Be anxious for nothing

by Guy Liagre last modified 11 November 2015 01:32 PM
Be anxious for nothing

Climate pilgrimage from Flensburg to Paris reaching the half-way point in Wuppertal, October 2015. © Sean Hawkey/WCC

11 November 2015

Worries, like weeds, seem to thrive. The more you feed them, the more they grow. In Matthew 6, Jesus tells us not to worry about food, drink, clothing, or even the next day. He illustrates with magnificent images. The carefree lilies blooming in the field. And then there are the birds that fly about, singing in the trees. You could be jealous, for they worry about nothing. They are carefree, even though their lives are transitory and threatened.

People are creatures, too. We live in interrelationship with what surrounds us, just like the birds and flowers. Western philosophy has tried to take us out of this relationship, to separate creation from her crown, but Christianity resists this. Even in our first stories of origins—Genesis—we are called by God into deep relationship with all that is created.

Already the first humans realised that this is not easy, but we cannot live in any other way.

This is what Jesus wanted to tell us. For this message he crosses the whole country, and for this he needs companions—fellow pilgrims on the way!

From these ancient days, our life and faith situation has changed. We no longer live wandering, we need more than a walking stick and sandals. We rent and buy homes. We hike with a cell phone in our pocket. Our question today, then, is, “How do I in the midst of my daily life and the ecological threat journey with Jesus, my faith figure?

The answer is: By taking the right steps. Pilgrimage means praying with your feet. In recent weeks, many have taken such steps across Europe. From the tip of Norway, to Hungary, Italy, France, and more, the churches of Europe are taking up the call to walk with Jesus. We reflect on the pilgrimage so far, and to continue preparations for the United Nations Climate Change Conference in Paris in December.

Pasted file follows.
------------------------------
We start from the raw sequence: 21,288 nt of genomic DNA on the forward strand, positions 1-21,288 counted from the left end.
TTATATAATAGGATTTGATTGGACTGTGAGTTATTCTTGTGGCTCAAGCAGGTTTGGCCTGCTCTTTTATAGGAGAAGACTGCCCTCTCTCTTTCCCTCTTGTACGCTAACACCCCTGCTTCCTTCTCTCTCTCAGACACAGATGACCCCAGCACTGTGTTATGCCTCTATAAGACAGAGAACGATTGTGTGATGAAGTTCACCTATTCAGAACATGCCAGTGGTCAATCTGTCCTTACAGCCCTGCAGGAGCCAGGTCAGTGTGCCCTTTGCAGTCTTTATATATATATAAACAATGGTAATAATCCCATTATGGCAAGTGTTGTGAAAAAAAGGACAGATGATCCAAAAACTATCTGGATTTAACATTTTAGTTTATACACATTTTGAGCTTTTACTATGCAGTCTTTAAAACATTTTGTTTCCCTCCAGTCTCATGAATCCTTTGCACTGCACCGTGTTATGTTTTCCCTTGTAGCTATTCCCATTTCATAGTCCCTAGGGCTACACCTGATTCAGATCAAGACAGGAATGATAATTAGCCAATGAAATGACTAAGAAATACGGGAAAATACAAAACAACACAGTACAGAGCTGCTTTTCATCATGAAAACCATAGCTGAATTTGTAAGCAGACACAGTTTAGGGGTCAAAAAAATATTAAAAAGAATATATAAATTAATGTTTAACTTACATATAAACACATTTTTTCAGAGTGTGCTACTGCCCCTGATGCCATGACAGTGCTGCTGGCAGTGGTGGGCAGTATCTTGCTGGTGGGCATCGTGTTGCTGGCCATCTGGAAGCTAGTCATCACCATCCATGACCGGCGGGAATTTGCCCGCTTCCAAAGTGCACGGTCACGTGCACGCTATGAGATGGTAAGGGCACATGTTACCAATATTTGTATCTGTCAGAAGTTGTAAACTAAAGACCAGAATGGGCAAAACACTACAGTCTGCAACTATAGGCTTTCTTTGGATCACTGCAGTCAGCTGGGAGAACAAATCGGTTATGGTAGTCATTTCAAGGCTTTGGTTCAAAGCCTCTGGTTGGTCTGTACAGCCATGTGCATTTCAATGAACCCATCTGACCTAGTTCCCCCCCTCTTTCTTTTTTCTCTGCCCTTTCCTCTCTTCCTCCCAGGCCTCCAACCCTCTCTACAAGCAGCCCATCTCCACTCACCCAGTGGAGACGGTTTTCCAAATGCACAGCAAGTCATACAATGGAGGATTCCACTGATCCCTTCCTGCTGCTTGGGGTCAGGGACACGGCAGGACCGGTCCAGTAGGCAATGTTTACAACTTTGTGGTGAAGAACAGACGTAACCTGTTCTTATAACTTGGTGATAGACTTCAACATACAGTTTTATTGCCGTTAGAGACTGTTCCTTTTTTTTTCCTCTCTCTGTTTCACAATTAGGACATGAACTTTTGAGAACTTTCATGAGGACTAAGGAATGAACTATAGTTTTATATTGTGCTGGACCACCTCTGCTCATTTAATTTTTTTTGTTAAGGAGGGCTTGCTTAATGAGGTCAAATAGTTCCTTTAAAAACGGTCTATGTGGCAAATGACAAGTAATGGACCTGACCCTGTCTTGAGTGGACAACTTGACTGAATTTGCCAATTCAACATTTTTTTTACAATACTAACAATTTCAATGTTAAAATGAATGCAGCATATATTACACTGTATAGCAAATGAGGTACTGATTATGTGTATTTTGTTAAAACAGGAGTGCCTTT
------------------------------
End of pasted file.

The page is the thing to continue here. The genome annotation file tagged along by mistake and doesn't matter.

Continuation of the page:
In Europe, we look at ourselves as owners, rather than tenants of Creation. We must ask ourselves, what are the fruits of my life if I would live as though I were a tenant? Anyone expecting an answer looks best to Christ. He resisted ownership and lived his life for others.

We depend on this Earth, but take more than it can give. Farmlands dry out, tropical forests razed, island nations disappear. These changes call us to responsibility. Toward each other, toward future generations, toward Creation.

We need to go back and take our modest place. We must bear witness and live in solidarity with the poor, the most vulnerable fellow humans. Then also our way of life must change. Individually and corporately. European churches are indispensable in spreading this message, and living this new way of life.

We must speak together and stay true to the Gospel message.

Through the European contribution to the Pilgrimage of Justice and Peace, we are calling political and social leaders, and on all people of goodwill, to be guardians of creation and to find a new way of being.

First we must listen. Listen to the poor and vulnerable, those who are most affected by climate change. We must also listen to the voices speaking up, even when threatened with death.

The faithful lead the way. We must trust the indigenous people of Brazil, who protest deforestation and the construction of massive hydroelectric dams. We must trust Nigerians who stand against oil companies and rampant pollution. We must trust the Dutch people as their homes are damaged by onshore gas drilling.

Above all we must trust God and walk humbly in the pilgrimage that Jesus first walked those two thousand years ago. In it is through these steps, these prayers, that we will realise what is most important in our lives. Here we will see that when it comes to journeying with God, justice, the preservation of creation, and truth will always prevail.


The impressions, hopes and ideas expressed in this blog are the contributions of the authors and do not necessarily reflect the opinion or policies of the World Council of Churches.

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